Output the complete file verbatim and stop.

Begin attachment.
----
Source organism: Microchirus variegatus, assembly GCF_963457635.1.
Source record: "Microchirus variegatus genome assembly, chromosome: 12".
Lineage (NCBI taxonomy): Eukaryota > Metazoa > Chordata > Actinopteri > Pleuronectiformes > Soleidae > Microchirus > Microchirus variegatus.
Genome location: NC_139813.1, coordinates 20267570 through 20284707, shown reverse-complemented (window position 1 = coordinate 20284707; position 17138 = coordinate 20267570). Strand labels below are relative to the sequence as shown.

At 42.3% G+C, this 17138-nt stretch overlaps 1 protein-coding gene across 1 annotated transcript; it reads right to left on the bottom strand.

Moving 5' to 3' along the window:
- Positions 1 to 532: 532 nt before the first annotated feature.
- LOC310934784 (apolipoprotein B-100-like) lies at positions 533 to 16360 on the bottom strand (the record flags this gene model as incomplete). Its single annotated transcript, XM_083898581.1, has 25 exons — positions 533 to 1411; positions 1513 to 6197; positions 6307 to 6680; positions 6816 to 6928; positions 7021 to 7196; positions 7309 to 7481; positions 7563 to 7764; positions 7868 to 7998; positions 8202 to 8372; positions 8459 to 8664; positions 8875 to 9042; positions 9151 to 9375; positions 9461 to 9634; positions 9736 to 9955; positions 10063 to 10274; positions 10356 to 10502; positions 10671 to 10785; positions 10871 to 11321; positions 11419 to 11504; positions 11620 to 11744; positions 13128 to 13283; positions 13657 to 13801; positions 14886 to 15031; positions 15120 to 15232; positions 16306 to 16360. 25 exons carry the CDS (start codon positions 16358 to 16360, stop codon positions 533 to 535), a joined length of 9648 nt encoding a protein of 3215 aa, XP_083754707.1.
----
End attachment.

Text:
Source organism: Microchirus variegatus, assembly GCF_963457635.1.
Source record: "Microchirus variegatus genome assembly, chromosome: 12".
Lineage (NCBI taxonomy): Eukaryota > Metazoa > Chordata > Actinopteri > Pleuronectiformes > Soleidae > Microchirus > Microchirus variegatus.
Genome location: NC_139813.1, coordinates 20267570 through 20284707, shown reverse-complemented (window position 1 = coordinate 20284707; position 17138 = coordinate 20267570). Strand labels below are relative to the sequence as shown.

At 42.3% G+C, this 17138-nt stretch overlaps 1 protein-coding gene across 1 annotated transcript; it reads right to left on the bottom strand.

Moving 5' to 3' along the window:
- Positions 1 to 532: 532 nt before the first annotated feature.
- LOC310934784 (apolipoprotein B-100-like) lies at positions 533 to 16360 on the bottom strand (the record flags this gene model as incomplete). Its single annotated transcript, XM_083898581.1, has 25 exons — positions 533 to 1411; positions 1513 to 6197; positions 6307 to 6680; positions 6816 to 6928; positions 7021 to 7196; positions 7309 to 7481; positions 7563 to 7764; positions 7868 to 7998; positions 8202 to 8372; positions 8459 to 8664; positions 8875 to 9042; positions 9151 to 9375; positions 9461 to 9634; positions 9736 to 9955; positions 10063 to 10274; positions 10356 to 10502; positions 10671 to 10785; positions 10871 to 11321; positions 11419 to 11504; positions 11620 to 11744; positions 13128 to 13283; positions 13657 to 13801; positions 14886 to 15031; positions 15120 to 15232; positions 16306 to 16360. 25 exons carry the CDS (start codon positions 16358 to 16360, stop codon positions 533 to 535), a joined length of 9648 nt encoding a protein of 3215 aa, XP_083754707.1.